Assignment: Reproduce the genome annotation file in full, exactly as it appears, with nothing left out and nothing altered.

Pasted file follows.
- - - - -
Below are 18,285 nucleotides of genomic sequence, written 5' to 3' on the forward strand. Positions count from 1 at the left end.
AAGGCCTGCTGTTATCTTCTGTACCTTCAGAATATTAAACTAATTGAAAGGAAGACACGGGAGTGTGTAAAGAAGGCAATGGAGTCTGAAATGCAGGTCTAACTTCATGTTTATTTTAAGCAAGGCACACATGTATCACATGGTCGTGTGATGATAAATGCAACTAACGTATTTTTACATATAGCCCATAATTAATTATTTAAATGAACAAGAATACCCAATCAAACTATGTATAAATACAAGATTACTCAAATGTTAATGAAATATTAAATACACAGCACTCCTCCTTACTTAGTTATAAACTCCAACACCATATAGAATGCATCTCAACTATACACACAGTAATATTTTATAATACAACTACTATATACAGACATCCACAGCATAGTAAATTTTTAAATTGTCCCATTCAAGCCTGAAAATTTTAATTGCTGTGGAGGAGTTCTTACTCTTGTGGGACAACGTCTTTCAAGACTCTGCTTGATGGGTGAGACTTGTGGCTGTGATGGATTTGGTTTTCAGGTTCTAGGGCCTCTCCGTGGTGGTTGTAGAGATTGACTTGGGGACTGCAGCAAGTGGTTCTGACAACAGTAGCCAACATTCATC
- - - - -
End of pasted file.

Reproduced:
Below are 18,285 nucleotides of genomic sequence, written 5' to 3' on the forward strand. Positions count from 1 at the left end.
AAGGCCTGCTGTTATCTTCTGTACCTTCAGAATATTAAACTAATTGAAAGGAAGACACGGGAGTGTGTAAAGAAGGCAATGGAGTCTGAAATGCAGGTCTAACTTCATGTTTATTTTAAGCAAGGCACACATGTATCACATGGTCGTGTGATGATAAATGCAACTAACGTATTTTTACATATAGCCCATAATTAATTATTTAAATGAACAAGAATACCCAATCAAACTATGTATAAATACAAGATTACTCAAATGTTAATGAAATATTAAATACACAGCACTCCTCCTTACTTAGTTATAAACTCCAACACCATATAGAATGCATCTCAACTATACACACAGTAATATTTTATAATACAACTACTATATACAGACATCCACAGCATAGTAAATTTTTAAATTGTCCCATTCAAGCCTGAAAATTTTAATTGCTGTGGAGGAGTTCTTACTCTTGTGGGACAACGTCTTTCAAGACTCTGCTTGATGGGTGAGACTTGTGGCTGTGATGGATTTGGTTTTCAGGTTCTAGGGCCTCTCCGTGGTGGTTGTAGAGATTGACTTGGGGACTGCAGCAAGTGGTTCTGACAACAGTAGCCAACATTCATC